The price of democracy in California...
10/24/2013 5:05 PM
10/24/2013 5:07 PM
While giving a presentation to the West Sacramento Friends of the Library annual meeting, someone asked me a very interesting question.
Usually, someone will ask me what I think the difference between Oregon and California is. My response is that California seems to think of Oregon as California’s northernmost county, and that the scale of difference is so enormous that there is no real political comparison. This time, someone asked what I thought the political difference between Sacramento and Washington, DC was.
Given that California is exactly the same size as Canada in terms of population, and could qualify for a seat at the G-10 nations summit, I found it a fascinating question. Having only been in California since January, I’m hardly an expert, but here goes, with an addenda to my answer of last night.
Both Sacramento and Washington, DC are wading in unfathomable amounts of special interest money to the point where it’s very difficult to see how anyone isn’t influenced. When an oil company can pick out a state senator and just pay him so much money to be a lobbyist that he gives up his political career, that’s the influence of money. When an assembly or state senate race costs a couple of million dollars, that’s the influence of money. When the need for that money is so great that members of the legislature are holding fundraising events during the session, that’s the influence of money.
I noted, not originally, that there is a small group of people in the political process making astronomical sums of money off of democracy: political consultants who get a percentage of ad buys from tv stations, the tv stations themselves, and a small coterie of professional political consultants and lobbyists who make a very lucrative living servicing those elected officials.
Are you making money on the deal?
Well, maybe you are if you have a lovely office on K Street (DC or Sacramento), and maybe you’re not.
Probably not, though.
We’re in a phase of governance in this country where there are four tiers of statewide and federal candidates:
1. The enormously wealthy.
2. The fairly wealthy.
3. People who are very, very good at manipulating other wealthy people.
Now, I am not suggesting that it was better in 1880, or 1960, because it wasn’t. There were no campaign finance limits, otherwise respectable elected officials took sacks of cash for their campaigns, and sometimes for themselves, and the system still managed to function, more or less. After Watergate in the 1970s, a new system of campaign finance laws were put in place, and the political class has dutifully worked to unravel the whole thing ever since.
A California case in point: the Fair Political Practices Commission just fined two shadowy political action committees from Arizona $1 million, and demanded they both pay back the state $15 million.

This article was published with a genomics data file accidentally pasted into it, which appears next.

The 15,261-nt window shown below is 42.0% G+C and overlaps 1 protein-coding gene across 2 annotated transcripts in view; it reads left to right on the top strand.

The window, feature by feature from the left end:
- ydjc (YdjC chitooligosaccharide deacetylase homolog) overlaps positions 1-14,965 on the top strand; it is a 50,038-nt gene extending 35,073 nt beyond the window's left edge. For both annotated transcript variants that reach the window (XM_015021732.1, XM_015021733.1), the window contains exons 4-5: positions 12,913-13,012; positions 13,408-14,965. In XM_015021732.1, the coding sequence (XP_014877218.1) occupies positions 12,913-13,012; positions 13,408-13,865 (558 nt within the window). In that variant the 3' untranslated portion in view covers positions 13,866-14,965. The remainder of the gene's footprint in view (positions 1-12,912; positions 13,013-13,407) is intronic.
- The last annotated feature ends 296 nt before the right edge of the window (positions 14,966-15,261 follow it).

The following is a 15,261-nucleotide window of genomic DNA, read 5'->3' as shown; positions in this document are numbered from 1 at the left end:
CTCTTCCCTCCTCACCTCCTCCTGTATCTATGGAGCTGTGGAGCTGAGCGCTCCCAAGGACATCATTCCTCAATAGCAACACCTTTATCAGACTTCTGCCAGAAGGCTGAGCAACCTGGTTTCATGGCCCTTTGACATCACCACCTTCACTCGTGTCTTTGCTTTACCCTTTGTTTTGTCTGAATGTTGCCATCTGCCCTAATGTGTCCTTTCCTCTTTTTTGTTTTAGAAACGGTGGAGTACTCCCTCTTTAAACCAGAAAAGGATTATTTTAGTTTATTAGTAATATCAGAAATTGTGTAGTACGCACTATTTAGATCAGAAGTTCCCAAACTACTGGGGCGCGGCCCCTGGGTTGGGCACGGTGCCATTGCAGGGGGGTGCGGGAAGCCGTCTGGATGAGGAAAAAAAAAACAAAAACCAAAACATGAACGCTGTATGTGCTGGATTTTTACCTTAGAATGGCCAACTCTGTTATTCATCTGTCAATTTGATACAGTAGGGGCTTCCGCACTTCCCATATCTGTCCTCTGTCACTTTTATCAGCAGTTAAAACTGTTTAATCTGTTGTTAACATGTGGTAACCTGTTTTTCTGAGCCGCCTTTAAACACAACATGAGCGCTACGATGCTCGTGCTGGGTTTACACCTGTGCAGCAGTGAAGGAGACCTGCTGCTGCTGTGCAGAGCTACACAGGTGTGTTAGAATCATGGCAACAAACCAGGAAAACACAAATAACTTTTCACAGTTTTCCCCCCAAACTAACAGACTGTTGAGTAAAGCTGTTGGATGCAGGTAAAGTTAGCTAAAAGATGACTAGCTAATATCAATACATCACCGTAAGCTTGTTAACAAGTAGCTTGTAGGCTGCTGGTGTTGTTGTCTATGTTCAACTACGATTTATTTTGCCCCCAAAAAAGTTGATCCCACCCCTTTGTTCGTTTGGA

A spokesman for the groups with a typical ephemerally-deceptive name basically told the FPPC: too bad, we don’t have the money, we spent it opposing Proposotions 30 and 32.
As we become a less-informed electorate, and a smaller percentage of us are persuadable, the more money is spent manipulating fewer and fewer voters.
Sacramento, meet Washington, DC. No difference.
A candidate for the state Senate was at the event. I truly have no doubt he is sincerely motivated. He is a long-time elected official who has done many good things for his community. I’ll bet if you locked him in a room and said, hey, we’re throwing out this stupid charade of a system that forces you to dial for dollars every day, he’d be all in. I can guarantee it. And I can guarantee you he also knows what needs to be done. Vote for strict limits and stop the insanity.
He won’t, though, because he’s a hostage to the system he serves in.
After I spoke, a very nice lady came up to me and said, nice talk. What can we, as voters, do about campaign finance?
I do have one idea. The next time you meet a candidate, ask him or her what they’re doing to reform this putrid sewer of a campaign finance system. Because if you don’t, the Koch Brothers or some other similarly-altruistic group is going to make sure you can’t even ask, because they won’t even tell you their name.
For now, candidates still have to tell you theirs.
But we are damned close to it not mattering anymore.
About This BlogJack Ohman joined The Sacramento Bee in 2013. He previously worked at the Oregonian, the Detroit Free Press and the Columbus Dispatch. His work is syndicated to more than 200 newspapers by Tribune Media Services. Jack has won the Robert F. Kennedy Journalism Award, the Scripps Foundation Award and the national SPJ Award, and he was a finalist for the Pulitzer Prize in 2012 and the Herblock Prize in 2013. Contact Jack at email@example.com. Twitter: @JACKOHMAN.
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